Road map offers “glimmer of hope”, but traders fear strict limits will hamper business

Road map offers “glimmer of hope”, but traders fear strict limits will hamper business
Brendan Rees

Melbourne Lord Mayor Sally Capp says Victoria’s road map out of lockdown offers “a glimmer of hope for traders” as pandemic restrictions are set to be eased by late October.       

Pubs, restaurants, cafes and entertainment venues would be able to open to outdoor dining on October 26 with a limit of 50 fully vaccinated people when 70 per cent of the Victorians aged 16 and over are fully vaccinated against COVID-19.

Hairdressing would also return for the fully vaccinated with a maximum of five people in a salon at one time.  

Cr Capp welcomed the news saying it “outlined the first few important steps towards reopening”, but added the council was “doing everything we can to get Victorians vaccinated as soon as possible so we can bring forward the steps in the road map”.

“We are determined to turn the city inside out by bringing indoor hospitality and trading outside onto our beautiful streets so that traders can welcome back more patrons and customers sooner,” she said.

Michele Cardamoni, who runs Armicono Restaurant in West Melbourne, said while it was “great to have an opening date”, the strict limits on patrons would mean he would only be able to seat 25 people outdoors which he labelled as “ridiculous”.

“We’re handicapped in the way that we can operate,” he said.

“The bureaucrats should actually sit down with people like me that know the mechanics of running a small business rather than come up with ludicrous alternatives to opening up.”

Similarly, Jodie Johnson, the owner of Hot Poppy Café in North Melbourne, said she was “pretty excited” to reopen to outdoor dining but feared strict capacity limits would hamper trading.

“We make more money in doing takeaway than we would opening up with the restrictive seating,” she said.

“It’s only for a couple of weeks, we hope. We just have to suck it up basically.”

Ash Benson, owner of Local Folk in Kensington and the Kensington Food Hall, said he was relieved to have some rough dates to work towards after having to pivot his business model.

“It’s exciting … it’s almost like opening a new restaurant again. There’s a few teething problems, it’s going to be interesting,” he said.

Mr Benson added that both businesses were based on a “pretty substantial takeaway service” and had dropped their prices “on everything to support the community a bit and just get through”.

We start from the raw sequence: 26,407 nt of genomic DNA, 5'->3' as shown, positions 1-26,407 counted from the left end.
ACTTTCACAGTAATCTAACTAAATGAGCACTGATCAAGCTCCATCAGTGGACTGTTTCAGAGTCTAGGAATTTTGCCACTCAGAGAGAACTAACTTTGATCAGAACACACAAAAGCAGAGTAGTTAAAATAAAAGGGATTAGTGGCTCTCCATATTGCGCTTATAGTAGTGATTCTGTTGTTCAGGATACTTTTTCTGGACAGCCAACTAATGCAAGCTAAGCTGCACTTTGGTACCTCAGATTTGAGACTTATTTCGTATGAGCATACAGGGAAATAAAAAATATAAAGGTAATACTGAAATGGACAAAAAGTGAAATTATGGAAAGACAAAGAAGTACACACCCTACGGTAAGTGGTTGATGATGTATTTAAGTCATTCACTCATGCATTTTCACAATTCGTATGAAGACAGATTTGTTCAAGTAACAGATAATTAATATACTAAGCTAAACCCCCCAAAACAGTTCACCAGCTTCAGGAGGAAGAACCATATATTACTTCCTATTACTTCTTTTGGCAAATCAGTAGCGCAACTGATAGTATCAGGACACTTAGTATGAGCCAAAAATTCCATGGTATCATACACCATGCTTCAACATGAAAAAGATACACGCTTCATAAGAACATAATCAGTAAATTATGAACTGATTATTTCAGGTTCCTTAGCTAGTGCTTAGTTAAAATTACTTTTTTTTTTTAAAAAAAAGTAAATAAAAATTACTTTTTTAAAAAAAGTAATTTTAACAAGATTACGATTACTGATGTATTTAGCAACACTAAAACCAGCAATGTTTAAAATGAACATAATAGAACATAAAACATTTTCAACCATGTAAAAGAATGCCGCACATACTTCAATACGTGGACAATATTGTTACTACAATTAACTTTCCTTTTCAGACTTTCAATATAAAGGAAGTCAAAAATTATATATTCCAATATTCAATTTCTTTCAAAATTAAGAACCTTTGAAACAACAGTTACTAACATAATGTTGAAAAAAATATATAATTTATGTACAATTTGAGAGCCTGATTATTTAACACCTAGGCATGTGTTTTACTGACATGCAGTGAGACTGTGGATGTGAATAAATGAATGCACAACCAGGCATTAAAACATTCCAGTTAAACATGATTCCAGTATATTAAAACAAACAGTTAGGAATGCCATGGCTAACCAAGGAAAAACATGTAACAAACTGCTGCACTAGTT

Meanwhile, the Lord Mayor said the council would “look forward to more information regarding the reopening steps beyond December”.

“This will be integral for businesses going forward so they can look forward to operating more normally,” she said.
Once Victoria reaches its 80 per cent double-dose target, which is predicted to be around November 5, retail and beauty services can reopen for the fully vaccinated, and hospitality can resume indoors for up to 150 people.

Last month, City of Melbourne councillors voted unanimously in support of introducing a “health pass” system to safely reopen hospitality, arts and entertainment venues sooner.

And in early October, councillors endorsed a proposed City Activation Grants program to support the activation of retail, hospitality and entertainment precincts across the municipality.

It comes as a joint-funded package of grants from the Commonwealth and Victorian Governments announced on September 30 would also support thousands of businesses until Victoria reopened. 

Victorian Chamber of Commerce and Industry chief executive Paul Guerra said, “financial support is crucial, but the best support we can give business is the ability to trade”.  

“We want to get back to doing what we do best, which is serving customers and servicing the community,” he said •

Caption: Michele Cardamoni, who runs Armicono Restaurant, is critical of strict patron limits.

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